Wikinvest Wire

Shadow banking

Monday, October 01, 2007

Alan Greenspan claims not to have known the deleterious effects of having outsourced mortgage lending from the "traditional" banking system to unregulated Wall Street firms.

In his latest commentary, Bill Gross of Pimco describes how the former Fed chairman's successors are dealing with the mess now.

The modern financial complex has morphed into something unrecognizable to many astute market veterans and academics. Bernanke’s fellow governors and Hank Paulson’s staff at the Treasury spread their roots during an era in which traditional banking activity – lending out deposits backed by a certain level of reserves – was the accepted vehicle for liquidity creation. Remember those old economics textbooks that told you how a $1 deposit at your neighborhood bank could be multiplied by five or six times in a magical act of reserve banking? It still can, but financial innovation has done an end run around the banks. Derivatives and structures with three- and four-letter abbreviations – CDOs, CLOs, ABCP, CPDOs, SIVs (the world awaits investment banking’s next creation; perhaps IOU?) – can now take a “depositor’s” dollar and multiply it ten or 20 times. Reserve banking, and the Federal Reserve that regulates the system, appear anemic in comparison.

I’m sure that Bernanke, Paulson, and their cohorts understand this, but it isn’t yet clear how much they appreciate it. Alan Greenspan admits in his newly published book that he didn’t appreciate until recently the impact adjustable-rate mortgages and their subprime character, accompanied in some cases by outright fraud, would have on the housing market. If the Fed was so slow to grasp the role that subprime mortgages played in the housing boom and bust, do the Fed and the Treasury of today totally comprehend what happens when the nonbanking private system suddenly stops flooding the market with credit? Do they recognize that such a shutdown puts spending for housing and business investment at risk, and job growth as well? The Fed will have to adapt its monetary policy, and the Bush Treasury will have to adjust its fiscal policy to this brazen new world dominated more and more by private rather than public policies and proclivities. To overcome private-market caution, the Fed may need to put on a bold face marked by even more decisive cuts in short-term rates. To prevent a housing-market slump from metastasizing into a cancerous self-feeding tumor, Treasury Secretary Paulson will have to coordinate policies that lend a helping hand to homeowners in distress.
But if Paulson cannot prevent expected declines of 10-15% in national home prices over the next several years, it is problematic as to whether Bernanke can substantially cushion them either. First of all, the aforementioned lack of “appreciation” of a modern-day shadow banking system has put the Fed far behind the 8-ball in its reflexive duty to lower interest rates in an anticipatory fashion. Mortgage credit has been contracting on the ground level for all of 2007 with individual, small, and then national mortgage brokers and originators closing their doors.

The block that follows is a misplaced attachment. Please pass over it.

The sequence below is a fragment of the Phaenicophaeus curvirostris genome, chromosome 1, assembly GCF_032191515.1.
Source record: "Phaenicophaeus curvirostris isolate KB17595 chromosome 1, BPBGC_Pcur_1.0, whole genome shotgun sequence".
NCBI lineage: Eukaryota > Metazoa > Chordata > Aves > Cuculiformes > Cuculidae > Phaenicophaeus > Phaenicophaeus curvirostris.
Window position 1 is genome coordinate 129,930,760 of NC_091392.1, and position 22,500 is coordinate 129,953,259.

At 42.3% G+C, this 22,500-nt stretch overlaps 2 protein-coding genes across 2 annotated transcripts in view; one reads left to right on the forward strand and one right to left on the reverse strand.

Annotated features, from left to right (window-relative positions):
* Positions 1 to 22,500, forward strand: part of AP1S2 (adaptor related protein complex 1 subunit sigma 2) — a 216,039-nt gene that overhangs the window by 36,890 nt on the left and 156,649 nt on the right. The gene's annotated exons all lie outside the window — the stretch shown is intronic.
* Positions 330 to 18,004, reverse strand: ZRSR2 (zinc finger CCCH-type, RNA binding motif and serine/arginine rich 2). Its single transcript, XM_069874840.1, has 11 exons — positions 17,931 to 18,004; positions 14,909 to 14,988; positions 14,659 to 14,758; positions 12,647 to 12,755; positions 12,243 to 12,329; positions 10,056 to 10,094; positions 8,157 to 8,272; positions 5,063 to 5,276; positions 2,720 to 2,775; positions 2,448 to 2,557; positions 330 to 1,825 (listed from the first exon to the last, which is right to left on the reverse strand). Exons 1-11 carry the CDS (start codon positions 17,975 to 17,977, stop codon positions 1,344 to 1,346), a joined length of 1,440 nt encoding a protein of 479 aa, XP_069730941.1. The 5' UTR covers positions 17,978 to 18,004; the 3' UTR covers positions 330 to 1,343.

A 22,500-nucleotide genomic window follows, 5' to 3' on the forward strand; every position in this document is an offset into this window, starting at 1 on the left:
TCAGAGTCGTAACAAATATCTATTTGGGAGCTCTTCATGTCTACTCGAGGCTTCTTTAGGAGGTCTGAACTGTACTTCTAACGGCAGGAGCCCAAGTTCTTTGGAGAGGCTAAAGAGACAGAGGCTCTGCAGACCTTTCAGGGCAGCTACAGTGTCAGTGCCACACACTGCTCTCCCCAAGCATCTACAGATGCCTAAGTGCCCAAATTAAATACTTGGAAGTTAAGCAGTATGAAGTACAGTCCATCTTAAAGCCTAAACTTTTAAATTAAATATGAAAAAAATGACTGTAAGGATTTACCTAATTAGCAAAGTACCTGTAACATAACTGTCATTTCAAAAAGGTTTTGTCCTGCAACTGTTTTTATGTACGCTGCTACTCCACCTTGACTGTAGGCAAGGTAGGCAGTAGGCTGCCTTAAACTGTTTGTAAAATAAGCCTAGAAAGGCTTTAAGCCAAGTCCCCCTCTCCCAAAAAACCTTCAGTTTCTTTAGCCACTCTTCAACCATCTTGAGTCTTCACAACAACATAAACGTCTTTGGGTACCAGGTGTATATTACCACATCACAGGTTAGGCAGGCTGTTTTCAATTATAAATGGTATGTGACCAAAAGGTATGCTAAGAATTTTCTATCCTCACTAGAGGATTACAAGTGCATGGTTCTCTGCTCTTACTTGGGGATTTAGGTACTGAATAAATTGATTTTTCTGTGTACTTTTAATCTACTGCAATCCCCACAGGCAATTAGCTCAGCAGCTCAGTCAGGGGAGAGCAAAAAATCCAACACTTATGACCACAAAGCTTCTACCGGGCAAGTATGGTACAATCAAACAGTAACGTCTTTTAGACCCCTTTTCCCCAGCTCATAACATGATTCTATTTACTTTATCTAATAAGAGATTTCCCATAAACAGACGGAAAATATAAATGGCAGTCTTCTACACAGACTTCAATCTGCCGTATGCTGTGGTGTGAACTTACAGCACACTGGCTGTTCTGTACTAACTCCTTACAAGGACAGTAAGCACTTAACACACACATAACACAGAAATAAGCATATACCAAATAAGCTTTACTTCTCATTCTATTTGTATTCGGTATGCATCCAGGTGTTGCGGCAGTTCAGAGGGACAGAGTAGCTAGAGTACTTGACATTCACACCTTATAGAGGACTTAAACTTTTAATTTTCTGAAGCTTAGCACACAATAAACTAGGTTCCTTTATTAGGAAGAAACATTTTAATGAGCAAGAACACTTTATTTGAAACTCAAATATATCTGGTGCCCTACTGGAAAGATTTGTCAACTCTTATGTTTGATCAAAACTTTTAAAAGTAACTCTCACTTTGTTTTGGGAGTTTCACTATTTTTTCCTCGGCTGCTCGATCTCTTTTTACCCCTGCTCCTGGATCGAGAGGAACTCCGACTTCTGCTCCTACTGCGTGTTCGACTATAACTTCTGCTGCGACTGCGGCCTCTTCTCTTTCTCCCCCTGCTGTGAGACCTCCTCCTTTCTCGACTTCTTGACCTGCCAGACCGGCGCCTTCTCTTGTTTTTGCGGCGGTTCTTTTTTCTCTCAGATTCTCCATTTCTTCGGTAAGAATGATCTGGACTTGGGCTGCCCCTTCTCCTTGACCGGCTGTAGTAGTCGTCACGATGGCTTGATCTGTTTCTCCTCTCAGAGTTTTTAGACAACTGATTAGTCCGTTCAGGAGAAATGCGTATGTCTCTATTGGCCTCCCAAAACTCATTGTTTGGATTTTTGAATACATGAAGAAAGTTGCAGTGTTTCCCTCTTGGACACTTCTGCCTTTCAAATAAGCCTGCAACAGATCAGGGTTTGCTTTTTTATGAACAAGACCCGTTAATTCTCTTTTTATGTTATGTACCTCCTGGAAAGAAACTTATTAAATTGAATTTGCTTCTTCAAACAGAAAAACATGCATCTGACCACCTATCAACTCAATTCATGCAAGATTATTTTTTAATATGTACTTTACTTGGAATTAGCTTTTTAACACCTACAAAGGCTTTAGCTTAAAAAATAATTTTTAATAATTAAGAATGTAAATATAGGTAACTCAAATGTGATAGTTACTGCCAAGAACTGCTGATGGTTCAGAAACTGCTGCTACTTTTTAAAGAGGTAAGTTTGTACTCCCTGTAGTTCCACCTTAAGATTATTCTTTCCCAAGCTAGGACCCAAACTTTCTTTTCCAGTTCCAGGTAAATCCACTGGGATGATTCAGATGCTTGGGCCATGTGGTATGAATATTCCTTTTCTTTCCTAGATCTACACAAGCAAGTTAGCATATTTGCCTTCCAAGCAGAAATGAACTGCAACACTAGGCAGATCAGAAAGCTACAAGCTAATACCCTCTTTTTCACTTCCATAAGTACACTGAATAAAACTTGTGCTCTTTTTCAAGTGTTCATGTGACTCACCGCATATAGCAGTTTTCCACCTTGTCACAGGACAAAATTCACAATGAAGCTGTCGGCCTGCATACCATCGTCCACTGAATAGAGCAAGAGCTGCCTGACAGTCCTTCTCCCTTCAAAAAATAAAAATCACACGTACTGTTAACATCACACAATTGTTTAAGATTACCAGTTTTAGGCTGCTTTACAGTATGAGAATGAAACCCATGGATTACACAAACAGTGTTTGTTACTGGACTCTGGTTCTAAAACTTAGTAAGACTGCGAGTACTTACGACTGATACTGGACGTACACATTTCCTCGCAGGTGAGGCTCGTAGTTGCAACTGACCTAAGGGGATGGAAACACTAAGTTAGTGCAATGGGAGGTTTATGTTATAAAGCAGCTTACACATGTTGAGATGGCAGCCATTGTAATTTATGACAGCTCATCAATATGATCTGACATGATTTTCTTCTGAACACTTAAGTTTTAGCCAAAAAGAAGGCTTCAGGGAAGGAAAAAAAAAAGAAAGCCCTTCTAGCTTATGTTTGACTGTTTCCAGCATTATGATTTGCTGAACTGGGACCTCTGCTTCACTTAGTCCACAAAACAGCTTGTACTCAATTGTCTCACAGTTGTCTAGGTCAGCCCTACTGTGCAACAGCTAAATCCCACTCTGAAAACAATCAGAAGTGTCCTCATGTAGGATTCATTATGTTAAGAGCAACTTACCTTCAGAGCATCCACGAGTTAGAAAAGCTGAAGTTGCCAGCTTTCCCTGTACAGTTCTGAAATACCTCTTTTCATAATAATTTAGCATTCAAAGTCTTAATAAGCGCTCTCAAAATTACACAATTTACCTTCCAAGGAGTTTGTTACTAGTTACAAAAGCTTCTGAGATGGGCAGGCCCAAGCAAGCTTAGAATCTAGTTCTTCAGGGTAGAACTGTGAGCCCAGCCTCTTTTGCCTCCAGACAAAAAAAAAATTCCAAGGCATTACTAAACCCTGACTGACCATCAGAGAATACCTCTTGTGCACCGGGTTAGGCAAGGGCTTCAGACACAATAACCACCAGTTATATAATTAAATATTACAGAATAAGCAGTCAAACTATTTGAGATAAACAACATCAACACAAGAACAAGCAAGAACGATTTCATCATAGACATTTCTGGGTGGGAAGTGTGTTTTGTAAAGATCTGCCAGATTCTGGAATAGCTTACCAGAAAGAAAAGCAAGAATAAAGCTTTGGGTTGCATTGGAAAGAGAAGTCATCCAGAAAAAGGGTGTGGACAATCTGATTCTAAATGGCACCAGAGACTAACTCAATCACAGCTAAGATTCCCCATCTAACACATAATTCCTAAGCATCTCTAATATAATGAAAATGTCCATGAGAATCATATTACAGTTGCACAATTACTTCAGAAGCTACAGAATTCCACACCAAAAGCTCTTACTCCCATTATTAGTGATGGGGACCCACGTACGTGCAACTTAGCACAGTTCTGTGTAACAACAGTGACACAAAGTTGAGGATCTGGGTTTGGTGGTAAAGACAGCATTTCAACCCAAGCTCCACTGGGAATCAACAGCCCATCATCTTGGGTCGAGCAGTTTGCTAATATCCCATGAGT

The lingering question for the former Fed chairman is, "Was he naive and incompetent, or was he complicit and responsible?"

You can't really separate these two pairs of adjectives.

Wall Street banking and reckless hedge fund operations would not have progressed to the egregious levels that were the norm back in 2004 and 2005 had someone been thinking about the bigger picture. Like all manias - when everyone seems to be getting rich - not nearly enough questions were asked by the people who should have been asking questions.

With the bursting of each bubble, it is painfully understood once again that there are "no free lunches" and "perpetual motion machines" are fantasy.

Many times, during Congressional testimony in his last few years, the calm reassurances that the "traditional" banking system was showing "little sign of distress" were uttered by Alan Greenspan. And, when the subject turned to regulation of hedge funds, an adamant tone was heard praising the innovation that would not be possible with intrusive oversight.

Perhaps Senator Jim Bunning of Kentucky put it best when, during a series of inquiries earlier this year prior to the housing and credit market problems coming to full flower, he wondered about prior testimony at the height of the housing boom:
I'm amazed, sitting here listening to all of our colleagues on the committee and forgetting who used to come here before this committee and brag about the housing market carrying the economy. None other than our former Chairman of the Federal Reserve Alan Greenspan.

He was in charge of bank regulation at the time when all these sophisticated mortgages came into being. And I didn't hear him say a word about these when he was here. And now I hear him criticizing everybody that's in the business of lending.
And, of course the video:

There is more related video by john67elco (author of the above) at YouTube.

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Anonymous said...

" ... lending out deposits backed by a certain level of reserves – was the accepted vehicle for liquidity creation."

What difference does it make if the reserves themselves aren't backed by anything but your willingness to hold them and take it in the shorts? Gee, who does Gross think he's kidding? I'm very sure he understands the distinction.

Anonymous said...

when an entire economy is based on massive credit creation from what is essentially a fractional reserve system with zero reserve requirement, at some point you reach a limit - that's what happened in August.

where we go from here is anyone's guess, but the trip TO this point will prove to have been a lot more fun than the trip FROM this point.


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